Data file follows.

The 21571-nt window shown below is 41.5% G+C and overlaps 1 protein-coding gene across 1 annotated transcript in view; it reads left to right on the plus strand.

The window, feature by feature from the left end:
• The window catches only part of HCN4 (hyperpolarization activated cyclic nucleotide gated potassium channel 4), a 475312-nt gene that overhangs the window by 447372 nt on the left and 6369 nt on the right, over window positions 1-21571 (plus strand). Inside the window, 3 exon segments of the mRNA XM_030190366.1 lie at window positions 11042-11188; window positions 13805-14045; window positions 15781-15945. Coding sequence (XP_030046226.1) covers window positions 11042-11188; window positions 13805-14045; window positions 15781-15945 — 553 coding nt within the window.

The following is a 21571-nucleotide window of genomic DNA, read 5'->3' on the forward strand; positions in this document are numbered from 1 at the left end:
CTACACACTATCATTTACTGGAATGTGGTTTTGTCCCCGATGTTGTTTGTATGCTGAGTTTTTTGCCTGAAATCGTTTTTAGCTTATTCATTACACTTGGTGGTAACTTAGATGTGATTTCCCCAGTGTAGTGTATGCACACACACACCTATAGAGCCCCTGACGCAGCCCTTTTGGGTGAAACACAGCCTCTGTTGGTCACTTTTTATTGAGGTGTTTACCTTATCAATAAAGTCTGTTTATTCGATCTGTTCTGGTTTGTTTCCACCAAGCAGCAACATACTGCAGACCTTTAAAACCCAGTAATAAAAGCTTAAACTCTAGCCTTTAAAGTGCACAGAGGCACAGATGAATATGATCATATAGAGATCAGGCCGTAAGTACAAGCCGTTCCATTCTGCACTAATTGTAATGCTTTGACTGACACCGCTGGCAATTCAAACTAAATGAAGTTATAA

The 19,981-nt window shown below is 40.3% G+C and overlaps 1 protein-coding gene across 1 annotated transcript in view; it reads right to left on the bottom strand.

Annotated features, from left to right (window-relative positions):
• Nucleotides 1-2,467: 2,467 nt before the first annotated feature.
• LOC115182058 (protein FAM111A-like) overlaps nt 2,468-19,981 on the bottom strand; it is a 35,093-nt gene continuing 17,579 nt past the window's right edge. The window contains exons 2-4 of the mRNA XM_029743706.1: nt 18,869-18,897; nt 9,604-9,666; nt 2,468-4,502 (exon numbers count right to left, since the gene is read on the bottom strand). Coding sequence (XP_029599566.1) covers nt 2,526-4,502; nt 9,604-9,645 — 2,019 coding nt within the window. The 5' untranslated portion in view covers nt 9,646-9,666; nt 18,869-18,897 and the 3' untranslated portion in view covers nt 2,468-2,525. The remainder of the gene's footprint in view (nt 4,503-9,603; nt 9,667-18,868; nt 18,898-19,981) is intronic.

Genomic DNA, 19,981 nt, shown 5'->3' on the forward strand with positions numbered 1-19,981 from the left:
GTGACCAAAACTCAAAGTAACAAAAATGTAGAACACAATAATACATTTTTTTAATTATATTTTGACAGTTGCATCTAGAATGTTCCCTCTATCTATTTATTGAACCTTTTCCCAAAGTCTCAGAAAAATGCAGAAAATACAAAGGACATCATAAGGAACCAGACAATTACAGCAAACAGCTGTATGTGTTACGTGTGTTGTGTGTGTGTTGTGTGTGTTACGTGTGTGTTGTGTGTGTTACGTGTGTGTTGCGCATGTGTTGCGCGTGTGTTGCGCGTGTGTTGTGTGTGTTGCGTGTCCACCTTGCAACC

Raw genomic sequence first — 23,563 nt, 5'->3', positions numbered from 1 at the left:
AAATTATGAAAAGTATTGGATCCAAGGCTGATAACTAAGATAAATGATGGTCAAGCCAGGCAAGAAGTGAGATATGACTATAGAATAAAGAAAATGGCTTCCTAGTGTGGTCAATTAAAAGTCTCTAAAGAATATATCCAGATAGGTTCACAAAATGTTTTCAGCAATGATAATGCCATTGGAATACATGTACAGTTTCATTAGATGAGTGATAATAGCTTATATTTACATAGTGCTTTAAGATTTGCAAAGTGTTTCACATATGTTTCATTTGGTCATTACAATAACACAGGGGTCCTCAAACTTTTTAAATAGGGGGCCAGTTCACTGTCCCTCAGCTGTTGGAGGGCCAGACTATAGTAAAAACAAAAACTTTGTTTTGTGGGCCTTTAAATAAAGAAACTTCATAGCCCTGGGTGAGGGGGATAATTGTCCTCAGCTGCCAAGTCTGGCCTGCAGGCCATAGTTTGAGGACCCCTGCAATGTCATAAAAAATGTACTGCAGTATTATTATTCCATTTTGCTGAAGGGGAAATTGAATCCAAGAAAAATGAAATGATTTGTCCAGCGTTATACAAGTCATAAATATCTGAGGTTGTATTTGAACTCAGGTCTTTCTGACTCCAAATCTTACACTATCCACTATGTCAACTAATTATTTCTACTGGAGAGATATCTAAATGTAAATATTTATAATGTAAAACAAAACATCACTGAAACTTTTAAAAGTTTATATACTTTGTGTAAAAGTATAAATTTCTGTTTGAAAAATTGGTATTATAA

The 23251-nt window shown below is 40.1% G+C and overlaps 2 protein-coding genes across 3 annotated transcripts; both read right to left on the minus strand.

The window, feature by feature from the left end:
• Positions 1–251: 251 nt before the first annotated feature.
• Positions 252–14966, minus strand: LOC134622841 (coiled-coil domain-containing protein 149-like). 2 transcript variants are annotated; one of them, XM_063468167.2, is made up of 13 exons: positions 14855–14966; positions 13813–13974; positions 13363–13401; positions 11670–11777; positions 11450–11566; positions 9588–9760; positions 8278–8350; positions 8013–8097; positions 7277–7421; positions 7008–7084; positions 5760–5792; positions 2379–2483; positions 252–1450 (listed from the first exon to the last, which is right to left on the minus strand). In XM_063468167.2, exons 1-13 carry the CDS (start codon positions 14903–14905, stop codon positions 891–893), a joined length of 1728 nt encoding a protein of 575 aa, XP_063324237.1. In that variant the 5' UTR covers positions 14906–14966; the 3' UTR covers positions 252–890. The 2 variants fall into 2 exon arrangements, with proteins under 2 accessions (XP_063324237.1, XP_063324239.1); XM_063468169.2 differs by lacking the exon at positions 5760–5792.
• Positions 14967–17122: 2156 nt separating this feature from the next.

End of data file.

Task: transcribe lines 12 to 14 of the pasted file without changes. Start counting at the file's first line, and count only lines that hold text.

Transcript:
Raw genomic sequence first — 23,563 nt, 5'->3', positions numbered from 1 at the left:
AAATTATGAAAAGTATTGGATCCAAGGCTGATAACTAAGATAAATGATGGTCAAGCCAGGCAAGAAGTGAGATATGACTATAGAATAAAGAAAATGGCTTCCTAGTGTGGTCAATTAAAAGTCTCTAAAGAATATATCCAGATAGGTTCACAAAATGTTTTCAGCAATGATAATGCCATTGGAATACATGTACAGTTTCATTAGATGAGTGATAATAGCTTATATTTACATAGTGCTTTAAGATTTGCAAAGTGTTTCACATATGTTTCATTTGGTCATTACAATAACACAGGGGTCCTCAAACTTTTTAAATAGGGGGCCAGTTCACTGTCCCTCAGCTGTTGGAGGGCCAGACTATAGTAAAAACAAAAACTTTGTTTTGTGGGCCTTTAAATAAAGAAACTTCATAGCCCTGGGTGAGGGGGATAATTGTCCTCAGCTGCCAAGTCTGGCCTGCAGGCCATAGTTTGAGGACCCCTGCAATGTCATAAAAAATGTACTGCAGTATTATTATTCCATTTTGCTGAAGGGGAAATTGAATCCAAGAAAAATGAAATGATTTGTCCAGCGTTATACAAGTCATAAATATCTGAGGTTGTATTTGAACTCAGGTCTTTCTGACTCCAAATCTTACACTATCCACTATGTCAACTAATTATTTCTACTGGAGAGATATCTAAATGTAAATATTTATAATGTAAAACAAAACATCACTGAAACTTTTAAAAGTTTATATACTTTGTGTAAAAGTATAAATTTCTGTTTGAAAAATTGGTATTATAA

The 23251-nt window shown below is 40.1% G+C and overlaps 2 protein-coding genes across 3 annotated transcripts; both read right to left on the minus strand.